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One in Five Coronavirus Patients Suffer Mental Illness within 3 Months

One in Five Coronavirus Patients Suffer Mental Illness within 3 Months

A new study has found out that nearly one in five persons diagnosed with coronavirus develops mental health problems like anxiety, depression, or insomnia within three months. The study, carried out by researchers at Oxford University, used the health records of about 69.8 million patients in the United States, including more than 62,000 diagnosed with COVID-19.

The study compared COVID-19 patients with others that had influenza, kidney stones, or major bone fractures. It found out that those who had come down with the coronavirus disease were more likely to have mental health issues within 14 to 90 days.

In the research published Monday in Lancet Psychiatry, the study observed that the incidence of mental diagnosis within 14 to 90 days after diagnosis for COVID-19 was 18.1%, including the 5.8% at first diagnosis.

Paul Harrison, a professor of psychiatry at Oxford University and one of the study’s authors, asserted that people recovering from COVID-19 were twice as likely to be diagnosed with a mental health disorder when compared with someone who had the flu. He explained that the research, of course, was within the first three months, as the study didn’t follow up to decide if it was a long-term problem or not.

The study also found out the relationship between mental illness and COVID-19 was a two-way phenomenon, as people with mental health disease were about 65% more likely to be diagnoses with COVID-19 than people without any case of mental illness.

The study didn’t give reasons for this predisposition of people with mental illness towards COVID-19. While on its research, the study team ensured control for certain factors that could have resulted in mental health problems in COVID-19 patients, such as housing problems or problems with finance, yet the risk persisted.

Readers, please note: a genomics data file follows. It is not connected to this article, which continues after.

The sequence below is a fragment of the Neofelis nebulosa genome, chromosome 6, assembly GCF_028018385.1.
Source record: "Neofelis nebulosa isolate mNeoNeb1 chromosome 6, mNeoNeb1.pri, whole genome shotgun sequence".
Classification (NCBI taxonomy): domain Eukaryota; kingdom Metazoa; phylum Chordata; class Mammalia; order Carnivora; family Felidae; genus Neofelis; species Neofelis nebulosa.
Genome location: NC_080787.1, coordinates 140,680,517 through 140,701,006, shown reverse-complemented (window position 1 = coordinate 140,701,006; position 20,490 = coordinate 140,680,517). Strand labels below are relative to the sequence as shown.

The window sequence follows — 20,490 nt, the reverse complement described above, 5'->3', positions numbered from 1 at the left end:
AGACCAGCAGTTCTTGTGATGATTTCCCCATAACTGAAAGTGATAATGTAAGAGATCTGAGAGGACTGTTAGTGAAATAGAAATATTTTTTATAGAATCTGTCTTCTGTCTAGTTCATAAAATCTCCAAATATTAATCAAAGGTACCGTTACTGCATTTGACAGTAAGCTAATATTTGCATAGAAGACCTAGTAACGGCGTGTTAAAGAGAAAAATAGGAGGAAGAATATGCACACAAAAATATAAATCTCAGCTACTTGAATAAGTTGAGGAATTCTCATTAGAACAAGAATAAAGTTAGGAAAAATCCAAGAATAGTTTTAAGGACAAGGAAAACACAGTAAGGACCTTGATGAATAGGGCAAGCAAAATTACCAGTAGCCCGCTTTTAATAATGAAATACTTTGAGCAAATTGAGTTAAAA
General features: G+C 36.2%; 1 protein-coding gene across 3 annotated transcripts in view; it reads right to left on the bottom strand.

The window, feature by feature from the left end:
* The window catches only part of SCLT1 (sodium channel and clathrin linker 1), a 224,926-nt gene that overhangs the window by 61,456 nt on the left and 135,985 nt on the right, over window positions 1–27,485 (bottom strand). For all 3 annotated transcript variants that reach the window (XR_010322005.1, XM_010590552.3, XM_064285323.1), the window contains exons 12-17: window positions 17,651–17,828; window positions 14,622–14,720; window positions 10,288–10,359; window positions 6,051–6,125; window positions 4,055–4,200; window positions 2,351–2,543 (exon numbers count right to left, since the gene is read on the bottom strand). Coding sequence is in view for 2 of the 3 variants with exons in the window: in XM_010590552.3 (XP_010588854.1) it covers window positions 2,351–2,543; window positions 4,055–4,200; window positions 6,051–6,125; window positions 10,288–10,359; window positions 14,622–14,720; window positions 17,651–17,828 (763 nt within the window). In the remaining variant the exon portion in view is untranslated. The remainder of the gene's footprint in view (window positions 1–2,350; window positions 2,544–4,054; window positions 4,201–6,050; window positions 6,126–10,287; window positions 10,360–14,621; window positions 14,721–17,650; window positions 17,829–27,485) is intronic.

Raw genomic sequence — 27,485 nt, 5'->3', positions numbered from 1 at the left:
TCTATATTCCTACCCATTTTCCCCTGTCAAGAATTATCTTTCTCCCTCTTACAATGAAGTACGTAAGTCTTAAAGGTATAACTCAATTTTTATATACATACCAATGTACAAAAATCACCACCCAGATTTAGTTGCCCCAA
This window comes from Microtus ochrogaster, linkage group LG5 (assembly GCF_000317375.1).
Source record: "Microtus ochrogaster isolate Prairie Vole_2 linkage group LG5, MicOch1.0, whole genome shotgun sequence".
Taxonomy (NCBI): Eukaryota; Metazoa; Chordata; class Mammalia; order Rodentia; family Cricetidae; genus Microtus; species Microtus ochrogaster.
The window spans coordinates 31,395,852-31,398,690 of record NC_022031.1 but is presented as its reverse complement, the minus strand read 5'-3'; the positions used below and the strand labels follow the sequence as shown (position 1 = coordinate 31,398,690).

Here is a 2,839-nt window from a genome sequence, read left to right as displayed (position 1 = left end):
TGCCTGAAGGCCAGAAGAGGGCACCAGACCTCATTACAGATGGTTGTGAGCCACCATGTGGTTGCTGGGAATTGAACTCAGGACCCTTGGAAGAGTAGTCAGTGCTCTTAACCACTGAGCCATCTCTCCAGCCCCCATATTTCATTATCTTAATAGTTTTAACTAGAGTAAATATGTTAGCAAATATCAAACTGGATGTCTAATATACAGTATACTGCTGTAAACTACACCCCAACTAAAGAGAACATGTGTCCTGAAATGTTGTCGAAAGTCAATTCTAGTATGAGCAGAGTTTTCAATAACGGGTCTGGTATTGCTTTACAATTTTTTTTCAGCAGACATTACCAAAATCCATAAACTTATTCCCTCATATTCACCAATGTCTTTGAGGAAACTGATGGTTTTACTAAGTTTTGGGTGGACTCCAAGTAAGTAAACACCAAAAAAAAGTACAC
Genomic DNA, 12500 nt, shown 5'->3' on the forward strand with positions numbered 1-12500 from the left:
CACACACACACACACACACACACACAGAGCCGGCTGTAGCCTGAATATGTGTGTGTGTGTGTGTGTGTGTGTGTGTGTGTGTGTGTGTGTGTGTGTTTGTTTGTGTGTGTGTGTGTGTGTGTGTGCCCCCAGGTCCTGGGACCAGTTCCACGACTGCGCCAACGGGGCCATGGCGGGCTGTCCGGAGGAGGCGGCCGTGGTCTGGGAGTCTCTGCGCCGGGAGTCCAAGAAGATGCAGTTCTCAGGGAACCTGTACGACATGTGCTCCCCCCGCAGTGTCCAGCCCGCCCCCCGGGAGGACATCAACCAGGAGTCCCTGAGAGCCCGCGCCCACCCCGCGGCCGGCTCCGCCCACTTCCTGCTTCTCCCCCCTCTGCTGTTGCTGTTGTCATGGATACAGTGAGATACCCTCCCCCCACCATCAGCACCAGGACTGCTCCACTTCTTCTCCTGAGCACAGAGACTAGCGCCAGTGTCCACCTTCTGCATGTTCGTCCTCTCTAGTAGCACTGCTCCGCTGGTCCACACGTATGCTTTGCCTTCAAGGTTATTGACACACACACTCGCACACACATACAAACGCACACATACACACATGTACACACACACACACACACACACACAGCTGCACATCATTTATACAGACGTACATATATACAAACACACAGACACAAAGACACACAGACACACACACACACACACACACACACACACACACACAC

The study was consistent with another study that employed the data of the US electronic health network, in which there was an increased risk of COVID-19 infection and deaths among people with mental illness.

However, many are wont to ask, that with the devastating influence of the coronavirus disrupting the lives of millions around the world, aren’t we all experiencing some level of anxiety?

However, Harrison concludes that the study revealed something more sinister than the normal anxiety everyone is experiencing. He said the design of the study compared the mental health of people recovering from COVID-19 and those recovering from other major illnesses within the same period of January and August when everyone, no matter the disease they faced, lived through the pandemic also.

The researchers also revealed the type of COVID-19 patients that were more prone to developing mental health challenges within the three months. The result showed that patients who were hospitalized were more at significant risk of developing mental disorders.

Increased dementia also happened among those recovering from COVID-19, although the reason for this is yet to be established.

Lauri Pasch, a clinical psychologist at the University of California, who was not a part of the study, agreed with the study’s findings. Pasch, who has been working with patients hospitalized for COVID-19, said they’re witnessing lots of anxiety and sadness among patients. She said patients complain of sleep problems and nightmares.

However, not all recovering COVID-19 patients complain of mental health disorders three months into their diagnosis. In fact, the majority of them do not. For some of these patients, the sheer ability to survive a disease that has killed millions has changed their perspective. More patients become grateful and better people, with a generally positive outlook on life.

Meanwhile, researchers at Oxford and the University of California, San Francisco, are still gathering data on post-COVID-19 mental health over the longer term.

Source: npr.org

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